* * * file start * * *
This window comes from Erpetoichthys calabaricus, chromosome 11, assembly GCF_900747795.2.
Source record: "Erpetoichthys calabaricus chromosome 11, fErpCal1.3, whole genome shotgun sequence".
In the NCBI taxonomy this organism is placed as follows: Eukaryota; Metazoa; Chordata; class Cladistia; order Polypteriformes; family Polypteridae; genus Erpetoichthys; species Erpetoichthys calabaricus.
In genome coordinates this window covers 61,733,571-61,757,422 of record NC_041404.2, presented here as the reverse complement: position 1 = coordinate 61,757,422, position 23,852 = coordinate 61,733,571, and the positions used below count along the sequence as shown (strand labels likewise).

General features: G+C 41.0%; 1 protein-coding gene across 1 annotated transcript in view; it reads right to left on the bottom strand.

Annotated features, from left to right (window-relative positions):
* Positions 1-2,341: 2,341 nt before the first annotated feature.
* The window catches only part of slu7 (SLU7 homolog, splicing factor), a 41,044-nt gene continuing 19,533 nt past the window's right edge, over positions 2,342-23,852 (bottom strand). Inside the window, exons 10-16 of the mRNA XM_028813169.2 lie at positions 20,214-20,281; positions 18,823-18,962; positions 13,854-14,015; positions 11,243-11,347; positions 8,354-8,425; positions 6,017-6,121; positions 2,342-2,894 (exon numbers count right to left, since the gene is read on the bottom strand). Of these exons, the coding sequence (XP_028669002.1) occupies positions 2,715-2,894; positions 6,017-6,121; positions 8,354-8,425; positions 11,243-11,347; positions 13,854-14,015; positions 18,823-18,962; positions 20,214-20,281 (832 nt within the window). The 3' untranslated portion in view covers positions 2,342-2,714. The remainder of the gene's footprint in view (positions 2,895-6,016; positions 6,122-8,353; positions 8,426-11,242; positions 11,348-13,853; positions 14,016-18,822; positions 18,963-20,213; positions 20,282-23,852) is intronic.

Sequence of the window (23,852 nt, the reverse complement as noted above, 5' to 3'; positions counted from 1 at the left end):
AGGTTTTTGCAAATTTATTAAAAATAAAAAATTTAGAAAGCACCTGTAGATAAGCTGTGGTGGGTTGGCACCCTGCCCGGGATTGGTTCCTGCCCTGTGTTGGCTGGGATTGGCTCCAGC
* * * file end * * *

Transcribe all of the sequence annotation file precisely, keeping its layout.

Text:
This window comes from Erpetoichthys calabaricus, chromosome 11, assembly GCF_900747795.2.
Source record: "Erpetoichthys calabaricus chromosome 11, fErpCal1.3, whole genome shotgun sequence".
In the NCBI taxonomy this organism is placed as follows: Eukaryota; Metazoa; Chordata; class Cladistia; order Polypteriformes; family Polypteridae; genus Erpetoichthys; species Erpetoichthys calabaricus.
In genome coordinates this window covers 61,733,571-61,757,422 of record NC_041404.2, presented here as the reverse complement: position 1 = coordinate 61,757,422, position 23,852 = coordinate 61,733,571, and the positions used below count along the sequence as shown (strand labels likewise).

General features: G+C 41.0%; 1 protein-coding gene across 1 annotated transcript in view; it reads right to left on the bottom strand.

Annotated features, from left to right (window-relative positions):
* Positions 1-2,341: 2,341 nt before the first annotated feature.
* The window catches only part of slu7 (SLU7 homolog, splicing factor), a 41,044-nt gene continuing 19,533 nt past the window's right edge, over positions 2,342-23,852 (bottom strand). Inside the window, exons 10-16 of the mRNA XM_028813169.2 lie at positions 20,214-20,281; positions 18,823-18,962; positions 13,854-14,015; positions 11,243-11,347; positions 8,354-8,425; positions 6,017-6,121; positions 2,342-2,894 (exon numbers count right to left, since the gene is read on the bottom strand). Of these exons, the coding sequence (XP_028669002.1) occupies positions 2,715-2,894; positions 6,017-6,121; positions 8,354-8,425; positions 11,243-11,347; positions 13,854-14,015; positions 18,823-18,962; positions 20,214-20,281 (832 nt within the window). The 3' untranslated portion in view covers positions 2,342-2,714. The remainder of the gene's footprint in view (positions 2,895-6,016; positions 6,122-8,353; positions 8,426-11,242; positions 11,348-13,853; positions 14,016-18,822; positions 18,963-20,213; positions 20,282-23,852) is intronic.

Sequence of the window (23,852 nt, the reverse complement as noted above, 5' to 3'; positions counted from 1 at the left end):
AGGTTTTTGCAAATTTATTAAAAATAAAAAATTTAGAAAGCACCTGTAGATAAGCTGTGGTGGGTTGGCACCCTGCCCGGGATTGGTTCCTGCCCTGTGTTGGCTGGGATTGGCTCCAGC